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Cadernos de Saúde Pública

Print version ISSN 0102-311X

Cad. Saúde Pública vol.21  suppl.1 Rio de Janeiro Jan. 2005

http://dx.doi.org/10.1590/S0102-311X2005000700001 

EDITORIAL

 

World Health Survey in Brazil, 2003

 

 

The report of the World Health Organization (WHO) in the year 2000 (World Health Report 2000) had the objective to propose a methodology for health system performance assessment of member countries. Despite its laudable goals of evaluating the health system responsiveness and of monitoring inequalities in health financing and in health state, the proposal received numerous criticisms, both because of the lack of the instrument's usefulness to back health policy-making and the methodology it employed, which mathematically combined distinct aspects in a single performance measure, devoid of conceptual meaning.

In 2001, during a reformulation phase, the WHO proposed the application of the World Health Survey (WHS), a population-based survey aimed at evaluation of health systems performance in member countries. The questionnaire included modules related to coverage of health programs, access and utilization of health services. As part of this initiative, the Brazilian government signed an agreement with the WHO to conduct the survey in Brazil, under the responsibility of the Oswaldo Cruz Foundation and our coordination. The questionnaire originally proposed by the WHO was entirely reviewed and modified, and the necessary adaptations were made to the Brazilian context. From January to September 2003, a nationwide population survey was held in 5 thousand households selected by probabilistic sampling.

The current supplement of Cadernos de Saúde Pública combines the main results obtained in the data analysis from the Brazilian WHS. In addition to articles on various performance aspects of the national health system, the publication includes a report on the field experience, and three studies presenting innovative methodological procedures in Brazil: the description of the household selection process by an inverse sampling scheme; the construction of healthy life expectancy, a measure that combines mortality and morbidity indicators in a single index; and the vignettes methodology, using hypothetical stories that describe third-party problems, tested as to its possible utilization in the calibration of the ordinal scale for self-evaluation by socioeconomic level.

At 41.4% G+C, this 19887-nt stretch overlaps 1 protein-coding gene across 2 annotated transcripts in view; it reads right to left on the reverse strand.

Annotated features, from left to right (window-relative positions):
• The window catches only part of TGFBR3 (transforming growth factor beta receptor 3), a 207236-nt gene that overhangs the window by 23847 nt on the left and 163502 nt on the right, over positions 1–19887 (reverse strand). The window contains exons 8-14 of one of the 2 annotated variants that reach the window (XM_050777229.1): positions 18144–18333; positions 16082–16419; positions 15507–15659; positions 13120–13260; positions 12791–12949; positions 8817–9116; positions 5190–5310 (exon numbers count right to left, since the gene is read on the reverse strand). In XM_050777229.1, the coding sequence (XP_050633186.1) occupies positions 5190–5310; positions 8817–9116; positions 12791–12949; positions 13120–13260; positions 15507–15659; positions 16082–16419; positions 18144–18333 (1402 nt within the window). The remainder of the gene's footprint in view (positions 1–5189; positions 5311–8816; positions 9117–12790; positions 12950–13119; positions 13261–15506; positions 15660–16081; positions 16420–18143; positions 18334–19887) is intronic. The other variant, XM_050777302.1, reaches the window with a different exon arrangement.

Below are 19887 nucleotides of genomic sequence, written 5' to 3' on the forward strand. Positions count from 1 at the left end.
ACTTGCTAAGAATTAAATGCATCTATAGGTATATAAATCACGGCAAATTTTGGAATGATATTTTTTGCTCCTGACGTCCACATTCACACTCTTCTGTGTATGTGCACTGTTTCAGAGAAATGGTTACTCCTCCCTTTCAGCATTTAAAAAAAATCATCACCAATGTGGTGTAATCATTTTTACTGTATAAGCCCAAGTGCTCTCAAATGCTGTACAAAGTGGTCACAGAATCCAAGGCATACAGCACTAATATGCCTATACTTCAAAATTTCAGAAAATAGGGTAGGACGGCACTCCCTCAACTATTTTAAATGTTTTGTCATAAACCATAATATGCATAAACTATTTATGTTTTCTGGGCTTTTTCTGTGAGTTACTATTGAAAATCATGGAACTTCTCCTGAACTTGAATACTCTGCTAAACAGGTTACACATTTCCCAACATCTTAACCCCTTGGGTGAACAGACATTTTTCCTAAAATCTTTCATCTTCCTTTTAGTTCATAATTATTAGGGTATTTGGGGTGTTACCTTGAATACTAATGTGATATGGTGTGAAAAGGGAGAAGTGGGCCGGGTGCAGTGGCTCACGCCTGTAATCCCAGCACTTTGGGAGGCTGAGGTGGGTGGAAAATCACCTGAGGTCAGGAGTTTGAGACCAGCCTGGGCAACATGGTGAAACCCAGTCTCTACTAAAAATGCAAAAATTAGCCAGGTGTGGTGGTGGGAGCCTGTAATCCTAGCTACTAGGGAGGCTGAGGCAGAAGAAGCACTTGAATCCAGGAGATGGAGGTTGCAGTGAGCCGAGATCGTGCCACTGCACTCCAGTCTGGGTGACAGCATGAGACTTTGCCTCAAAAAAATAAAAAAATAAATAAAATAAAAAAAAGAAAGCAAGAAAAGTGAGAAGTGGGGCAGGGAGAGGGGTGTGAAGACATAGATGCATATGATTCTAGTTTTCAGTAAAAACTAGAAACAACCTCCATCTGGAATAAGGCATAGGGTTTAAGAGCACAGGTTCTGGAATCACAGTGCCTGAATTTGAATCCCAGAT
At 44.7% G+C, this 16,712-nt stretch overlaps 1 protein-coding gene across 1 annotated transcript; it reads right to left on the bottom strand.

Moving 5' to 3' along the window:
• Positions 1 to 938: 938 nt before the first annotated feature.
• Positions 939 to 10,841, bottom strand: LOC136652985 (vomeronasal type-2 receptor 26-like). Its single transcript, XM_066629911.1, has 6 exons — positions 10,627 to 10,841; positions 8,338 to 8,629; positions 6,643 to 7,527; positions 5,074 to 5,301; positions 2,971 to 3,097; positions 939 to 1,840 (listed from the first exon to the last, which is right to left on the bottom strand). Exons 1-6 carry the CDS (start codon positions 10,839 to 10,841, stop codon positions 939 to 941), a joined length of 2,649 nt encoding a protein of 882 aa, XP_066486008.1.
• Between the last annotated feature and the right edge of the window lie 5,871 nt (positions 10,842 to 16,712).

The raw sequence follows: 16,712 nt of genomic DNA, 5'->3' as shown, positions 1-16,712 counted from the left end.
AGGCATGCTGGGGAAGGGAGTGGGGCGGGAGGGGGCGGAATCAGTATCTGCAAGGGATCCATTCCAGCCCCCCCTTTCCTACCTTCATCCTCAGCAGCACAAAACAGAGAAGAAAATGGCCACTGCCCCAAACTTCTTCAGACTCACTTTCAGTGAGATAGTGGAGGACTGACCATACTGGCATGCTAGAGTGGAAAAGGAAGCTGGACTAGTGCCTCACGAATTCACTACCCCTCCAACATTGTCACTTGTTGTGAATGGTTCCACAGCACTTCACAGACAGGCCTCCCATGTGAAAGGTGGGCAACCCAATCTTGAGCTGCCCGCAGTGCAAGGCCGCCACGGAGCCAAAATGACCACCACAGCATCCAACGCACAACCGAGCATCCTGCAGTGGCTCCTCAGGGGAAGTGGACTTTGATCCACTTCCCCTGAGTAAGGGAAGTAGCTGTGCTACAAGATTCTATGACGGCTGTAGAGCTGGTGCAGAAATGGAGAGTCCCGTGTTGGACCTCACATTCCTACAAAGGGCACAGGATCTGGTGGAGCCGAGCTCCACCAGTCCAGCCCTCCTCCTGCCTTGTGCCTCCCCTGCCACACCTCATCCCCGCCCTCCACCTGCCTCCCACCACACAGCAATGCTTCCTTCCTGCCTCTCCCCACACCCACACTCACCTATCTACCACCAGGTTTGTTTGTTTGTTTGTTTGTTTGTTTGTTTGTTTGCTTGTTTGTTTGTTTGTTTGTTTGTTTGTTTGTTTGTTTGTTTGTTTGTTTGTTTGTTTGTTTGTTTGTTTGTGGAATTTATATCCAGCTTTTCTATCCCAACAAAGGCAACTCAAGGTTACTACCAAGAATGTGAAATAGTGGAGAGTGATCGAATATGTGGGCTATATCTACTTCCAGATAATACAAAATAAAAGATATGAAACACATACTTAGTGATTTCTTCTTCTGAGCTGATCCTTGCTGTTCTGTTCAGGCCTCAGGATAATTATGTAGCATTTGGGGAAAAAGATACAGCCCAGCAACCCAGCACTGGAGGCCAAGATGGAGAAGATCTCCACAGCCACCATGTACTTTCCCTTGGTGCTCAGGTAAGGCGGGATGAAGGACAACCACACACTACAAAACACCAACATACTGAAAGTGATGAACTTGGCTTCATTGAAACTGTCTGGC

In relation to health state evaluation, the two studies on self-perception of health in its various domains indicated sharp socioeconomic inequalities, as well as the influence of the adverse social context on Brazilian citizens' health. In relation to healthy practices, one of the articles focused on fruit and vegetable consumption by the general Brazilian population, and another study among females established the socio-demographic profile of women displaying adequate care for their own health.

The supplement also presents themes related to health care: diagnostic and therapeutic coverage of six chronic diseases; characteristics of utilization of medicines by the Brazilian population; private health plan coverage in relation to services utilization; and degree of satisfaction with the care provided, from the user's perspective.

The results provide relevant information for the improvement of the methodology for health system performance assessment, contributing to the international debate launched in 2000. The in-depth investigation of each aspect speaks clearly in favor of maintaining a multidimensional approach, not only to allow an evaluation that is more consistent with the object's complexity, but especially to back decisions aimed at meeting the population's needs.

 

Célia Landmann Szwarcwald; Francisco Viacava
Centro de Informação Científica e Tecnológica, Fundação Oswaldo Cruz, Rio de Janeiro, Brasil.